because the personal is cultural
Yellow Towel is messy, and not only in the literal sense that the initially immaculate off-white stage becomes cluttered with props throughout the performance. It is hard to know by which end to pick it up because the edges are all blurred, like they’ve been rubbed off against one another until we are no longer sure what we are looking at exactly. Michel has constructed a show from deconstruction, like all the elements have been passed through a blender, so that it is hard to discuss any single aspect because none of them exist as such. So as I attempt to write about Yellow Towel, I feel it’s important to note that what I am talking about doesn’t even exist, that I am taking a fragment and dusting it off in order to better be able to describe it. However, that description is a lie because the dust is just as important as the fragment.
For these reasons, there is something of an exorcism to Michell’s performance, an unfiltered quality. Words and movements pour out of the body in a seemingly uncontrolled fashion, creating odd and often humorous juxtapositions. “In the beginning,” she might blurt out, but she’s not talking about the Word, though who knows… Her speech runs like an internal monologue, mostly incomprehensible to anyone who is not her, who does not know what fills the gaps.
Her body appears to be as uncontrollable as her train of thought. She is hunched over, constantly shaking. When she removes her black hoodie, Q-tips are stuck in her hair. She takes one of them to clean out her ear while blowing in a trumpet. She uses a tiny white blow-up pool as a couch, which molds her body into awkward positions as she clumsily attempts to drink milk, more running down her face than her throat.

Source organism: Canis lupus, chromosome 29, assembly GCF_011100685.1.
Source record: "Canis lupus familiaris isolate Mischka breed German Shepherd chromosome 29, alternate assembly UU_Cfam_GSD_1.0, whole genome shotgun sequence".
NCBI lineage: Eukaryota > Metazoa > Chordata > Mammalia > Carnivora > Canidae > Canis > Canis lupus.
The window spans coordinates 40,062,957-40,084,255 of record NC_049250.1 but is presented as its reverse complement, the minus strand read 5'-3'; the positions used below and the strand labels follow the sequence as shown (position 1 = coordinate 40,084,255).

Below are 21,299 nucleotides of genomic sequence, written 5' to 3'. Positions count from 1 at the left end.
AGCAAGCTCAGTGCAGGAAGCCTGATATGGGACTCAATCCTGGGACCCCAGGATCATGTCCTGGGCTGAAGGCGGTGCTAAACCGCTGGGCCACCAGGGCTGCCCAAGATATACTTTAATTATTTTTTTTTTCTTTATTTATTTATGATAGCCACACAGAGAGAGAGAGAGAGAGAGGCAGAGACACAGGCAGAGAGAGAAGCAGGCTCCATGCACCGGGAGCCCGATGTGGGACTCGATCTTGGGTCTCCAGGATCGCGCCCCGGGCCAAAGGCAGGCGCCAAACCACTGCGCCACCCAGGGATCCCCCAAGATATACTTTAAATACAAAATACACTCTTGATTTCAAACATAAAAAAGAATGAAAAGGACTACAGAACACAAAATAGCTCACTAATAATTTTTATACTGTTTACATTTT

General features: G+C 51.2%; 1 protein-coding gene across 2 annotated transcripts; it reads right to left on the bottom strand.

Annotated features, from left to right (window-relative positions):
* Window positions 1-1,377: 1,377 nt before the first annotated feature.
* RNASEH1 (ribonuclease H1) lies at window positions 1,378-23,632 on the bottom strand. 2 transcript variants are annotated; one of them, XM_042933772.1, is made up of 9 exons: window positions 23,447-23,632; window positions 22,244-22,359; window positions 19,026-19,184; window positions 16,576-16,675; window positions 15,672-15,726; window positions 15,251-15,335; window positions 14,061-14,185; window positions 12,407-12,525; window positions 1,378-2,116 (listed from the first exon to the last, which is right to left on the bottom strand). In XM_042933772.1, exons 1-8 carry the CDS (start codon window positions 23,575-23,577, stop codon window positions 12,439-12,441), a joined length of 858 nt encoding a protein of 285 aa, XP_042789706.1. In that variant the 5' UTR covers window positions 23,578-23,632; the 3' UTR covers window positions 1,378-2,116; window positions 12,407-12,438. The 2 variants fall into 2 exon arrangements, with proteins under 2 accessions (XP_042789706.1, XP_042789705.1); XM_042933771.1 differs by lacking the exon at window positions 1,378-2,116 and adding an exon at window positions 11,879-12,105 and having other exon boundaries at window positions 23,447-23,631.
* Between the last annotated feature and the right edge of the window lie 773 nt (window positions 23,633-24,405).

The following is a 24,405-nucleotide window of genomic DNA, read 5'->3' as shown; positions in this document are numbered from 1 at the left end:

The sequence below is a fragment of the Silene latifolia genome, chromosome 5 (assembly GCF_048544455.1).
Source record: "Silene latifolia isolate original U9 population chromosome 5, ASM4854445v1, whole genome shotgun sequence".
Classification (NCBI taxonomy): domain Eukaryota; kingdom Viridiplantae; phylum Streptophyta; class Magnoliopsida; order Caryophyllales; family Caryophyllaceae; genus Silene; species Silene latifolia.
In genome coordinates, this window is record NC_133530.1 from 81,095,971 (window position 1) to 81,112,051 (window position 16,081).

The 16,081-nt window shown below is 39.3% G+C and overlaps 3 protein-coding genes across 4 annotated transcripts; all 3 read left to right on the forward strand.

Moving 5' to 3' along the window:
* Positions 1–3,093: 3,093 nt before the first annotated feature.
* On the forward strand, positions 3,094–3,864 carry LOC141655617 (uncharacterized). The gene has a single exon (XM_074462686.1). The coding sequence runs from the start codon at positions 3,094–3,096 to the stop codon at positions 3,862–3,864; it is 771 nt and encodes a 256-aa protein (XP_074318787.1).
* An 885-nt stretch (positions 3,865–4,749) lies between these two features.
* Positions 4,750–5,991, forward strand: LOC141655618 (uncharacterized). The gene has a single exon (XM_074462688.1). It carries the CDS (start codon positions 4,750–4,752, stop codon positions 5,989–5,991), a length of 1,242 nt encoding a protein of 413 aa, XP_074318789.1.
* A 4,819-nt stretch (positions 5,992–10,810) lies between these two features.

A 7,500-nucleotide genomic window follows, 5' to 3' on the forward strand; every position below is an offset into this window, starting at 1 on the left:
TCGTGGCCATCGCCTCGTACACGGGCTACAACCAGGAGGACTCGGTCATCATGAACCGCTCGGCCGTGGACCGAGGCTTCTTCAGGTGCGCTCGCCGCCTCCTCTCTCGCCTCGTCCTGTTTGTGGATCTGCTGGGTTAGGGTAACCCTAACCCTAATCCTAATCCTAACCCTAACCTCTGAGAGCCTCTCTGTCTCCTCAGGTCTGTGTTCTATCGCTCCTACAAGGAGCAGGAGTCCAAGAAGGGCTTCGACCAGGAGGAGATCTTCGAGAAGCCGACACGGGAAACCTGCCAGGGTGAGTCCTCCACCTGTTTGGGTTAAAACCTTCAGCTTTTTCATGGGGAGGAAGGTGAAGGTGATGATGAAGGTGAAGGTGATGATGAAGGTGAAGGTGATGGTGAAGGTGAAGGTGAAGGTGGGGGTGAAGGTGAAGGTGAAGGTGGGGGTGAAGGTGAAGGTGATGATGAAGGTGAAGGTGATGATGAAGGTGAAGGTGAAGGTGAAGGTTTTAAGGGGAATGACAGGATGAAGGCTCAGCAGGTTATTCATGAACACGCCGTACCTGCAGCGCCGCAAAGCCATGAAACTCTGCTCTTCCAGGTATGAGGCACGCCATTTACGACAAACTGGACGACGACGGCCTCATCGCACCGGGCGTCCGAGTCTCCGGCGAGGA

The character she creates is also elusive. When she puts on a baseball cap, it maintains her hair over her face, rendering her anonymous. Never does she look at the audience, maintaining this internal world that we only get to peek at in the moments that strike us as potentially familiar.
It is easy to understand why the prestigious ImPulsTanz Festival created an award especially for Michel. Her performance is one of the most compelling we have had the chance to see in recent years. She fully commits to it, appearing like a medium whose body has been taken over by this strange creature. So, when she spends a few minutes slowly drinking from a bowl of water, we are there with her with the same intensity we would be were she actually possessed. The experience is as fascinating as it is hilarious.
December 4-6 at 8pm
Montréal, arts interculturels
Tickets: 25$ / Students: 20$